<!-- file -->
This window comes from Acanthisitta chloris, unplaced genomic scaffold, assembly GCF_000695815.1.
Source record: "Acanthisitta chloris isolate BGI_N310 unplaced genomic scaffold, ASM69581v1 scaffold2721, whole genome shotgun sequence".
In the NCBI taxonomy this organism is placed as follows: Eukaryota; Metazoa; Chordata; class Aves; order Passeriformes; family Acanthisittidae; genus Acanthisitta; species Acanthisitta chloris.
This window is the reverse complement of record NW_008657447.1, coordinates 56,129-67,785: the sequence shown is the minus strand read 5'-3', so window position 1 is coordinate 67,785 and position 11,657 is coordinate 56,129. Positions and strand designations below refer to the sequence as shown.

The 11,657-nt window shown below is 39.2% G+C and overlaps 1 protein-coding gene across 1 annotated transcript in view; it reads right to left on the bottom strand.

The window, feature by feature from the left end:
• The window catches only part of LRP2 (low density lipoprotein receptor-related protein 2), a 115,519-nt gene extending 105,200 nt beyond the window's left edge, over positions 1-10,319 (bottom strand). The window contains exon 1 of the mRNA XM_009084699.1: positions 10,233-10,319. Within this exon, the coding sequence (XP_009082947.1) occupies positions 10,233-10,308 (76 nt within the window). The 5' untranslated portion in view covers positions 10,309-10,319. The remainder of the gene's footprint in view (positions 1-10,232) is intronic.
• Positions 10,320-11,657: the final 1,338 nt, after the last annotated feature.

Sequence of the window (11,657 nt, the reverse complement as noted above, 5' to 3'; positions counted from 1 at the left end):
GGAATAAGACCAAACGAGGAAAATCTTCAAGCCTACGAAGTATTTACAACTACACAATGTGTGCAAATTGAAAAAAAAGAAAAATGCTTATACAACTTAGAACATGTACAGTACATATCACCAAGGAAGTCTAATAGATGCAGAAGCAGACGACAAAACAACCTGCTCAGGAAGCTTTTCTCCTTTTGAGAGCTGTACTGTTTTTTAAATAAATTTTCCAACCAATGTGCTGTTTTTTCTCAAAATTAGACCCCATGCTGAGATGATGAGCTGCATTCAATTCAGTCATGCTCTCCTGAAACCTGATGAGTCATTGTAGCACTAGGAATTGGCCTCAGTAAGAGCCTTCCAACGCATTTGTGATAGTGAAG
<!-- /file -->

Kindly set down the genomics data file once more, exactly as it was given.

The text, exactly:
This window comes from Acanthisitta chloris, unplaced genomic scaffold, assembly GCF_000695815.1.
Source record: "Acanthisitta chloris isolate BGI_N310 unplaced genomic scaffold, ASM69581v1 scaffold2721, whole genome shotgun sequence".
In the NCBI taxonomy this organism is placed as follows: Eukaryota; Metazoa; Chordata; class Aves; order Passeriformes; family Acanthisittidae; genus Acanthisitta; species Acanthisitta chloris.
This window is the reverse complement of record NW_008657447.1, coordinates 56,129-67,785: the sequence shown is the minus strand read 5'-3', so window position 1 is coordinate 67,785 and position 11,657 is coordinate 56,129. Positions and strand designations below refer to the sequence as shown.

The 11,657-nt window shown below is 39.2% G+C and overlaps 1 protein-coding gene across 1 annotated transcript in view; it reads right to left on the bottom strand.

The window, feature by feature from the left end:
• The window catches only part of LRP2 (low density lipoprotein receptor-related protein 2), a 115,519-nt gene extending 105,200 nt beyond the window's left edge, over positions 1-10,319 (bottom strand). The window contains exon 1 of the mRNA XM_009084699.1: positions 10,233-10,319. Within this exon, the coding sequence (XP_009082947.1) occupies positions 10,233-10,308 (76 nt within the window). The 5' untranslated portion in view covers positions 10,309-10,319. The remainder of the gene's footprint in view (positions 1-10,232) is intronic.
• Positions 10,320-11,657: the final 1,338 nt, after the last annotated feature.

Sequence of the window (11,657 nt, the reverse complement as noted above, 5' to 3'; positions counted from 1 at the left end):
GGAATAAGACCAAACGAGGAAAATCTTCAAGCCTACGAAGTATTTACAACTACACAATGTGTGCAAATTGAAAAAAAAGAAAAATGCTTATACAACTTAGAACATGTACAGTACATATCACCAAGGAAGTCTAATAGATGCAGAAGCAGACGACAAAACAACCTGCTCAGGAAGCTTTTCTCCTTTTGAGAGCTGTACTGTTTTTTAAATAAATTTTCCAACCAATGTGCTGTTTTTTCTCAAAATTAGACCCCATGCTGAGATGATGAGCTGCATTCAATTCAGTCATGCTCTCCTGAAACCTGATGAGTCATTGTAGCACTAGGAATTGGCCTCAGTAAGAGCCTTCCAACGCATTTGTGATAGTGAAG